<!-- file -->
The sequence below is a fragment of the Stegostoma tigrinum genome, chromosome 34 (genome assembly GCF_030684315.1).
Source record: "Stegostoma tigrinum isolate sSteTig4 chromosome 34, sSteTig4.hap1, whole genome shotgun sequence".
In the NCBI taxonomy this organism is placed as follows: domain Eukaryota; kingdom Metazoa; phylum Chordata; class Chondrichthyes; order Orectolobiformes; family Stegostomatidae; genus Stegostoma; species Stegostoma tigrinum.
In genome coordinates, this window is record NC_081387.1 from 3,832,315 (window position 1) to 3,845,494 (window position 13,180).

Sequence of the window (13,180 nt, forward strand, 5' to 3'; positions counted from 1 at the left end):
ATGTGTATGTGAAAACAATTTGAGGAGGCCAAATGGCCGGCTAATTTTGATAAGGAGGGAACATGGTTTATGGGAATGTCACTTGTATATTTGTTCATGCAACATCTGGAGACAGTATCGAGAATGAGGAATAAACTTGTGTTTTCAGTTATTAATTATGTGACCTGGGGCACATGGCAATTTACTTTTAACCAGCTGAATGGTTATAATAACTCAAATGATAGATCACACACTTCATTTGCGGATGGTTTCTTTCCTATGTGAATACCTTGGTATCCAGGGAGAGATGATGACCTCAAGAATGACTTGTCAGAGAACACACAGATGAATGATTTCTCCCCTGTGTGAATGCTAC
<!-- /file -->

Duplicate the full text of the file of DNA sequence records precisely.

The sequence below is a fragment of the Stegostoma tigrinum genome, chromosome 34 (genome assembly GCF_030684315.1).
Source record: "Stegostoma tigrinum isolate sSteTig4 chromosome 34, sSteTig4.hap1, whole genome shotgun sequence".
In the NCBI taxonomy this organism is placed as follows: domain Eukaryota; kingdom Metazoa; phylum Chordata; class Chondrichthyes; order Orectolobiformes; family Stegostomatidae; genus Stegostoma; species Stegostoma tigrinum.
In genome coordinates, this window is record NC_081387.1 from 3,832,315 (window position 1) to 3,845,494 (window position 13,180).

Sequence of the window (13,180 nt, forward strand, 5' to 3'; positions counted from 1 at the left end):
ATGTGTATGTGAAAACAATTTGAGGAGGCCAAATGGCCGGCTAATTTTGATAAGGAGGGAACATGGTTTATGGGAATGTCACTTGTATATTTGTTCATGCAACATCTGGAGACAGTATCGAGAATGAGGAATAAACTTGTGTTTTCAGTTATTAATTATGTGACCTGGGGCACATGGCAATTTACTTTTAACCAGCTGAATGGTTATAATAACTCAAATGATAGATCACACACTTCATTTGCGGATGGTTTCTTTCCTATGTGAATACCTTGGTATCCAGGGAGAGATGATGACCTCAAGAATGACTTGTCAGAGAACACACAGATGAATGATTTCTCCCCTGTGTGAATGCTAC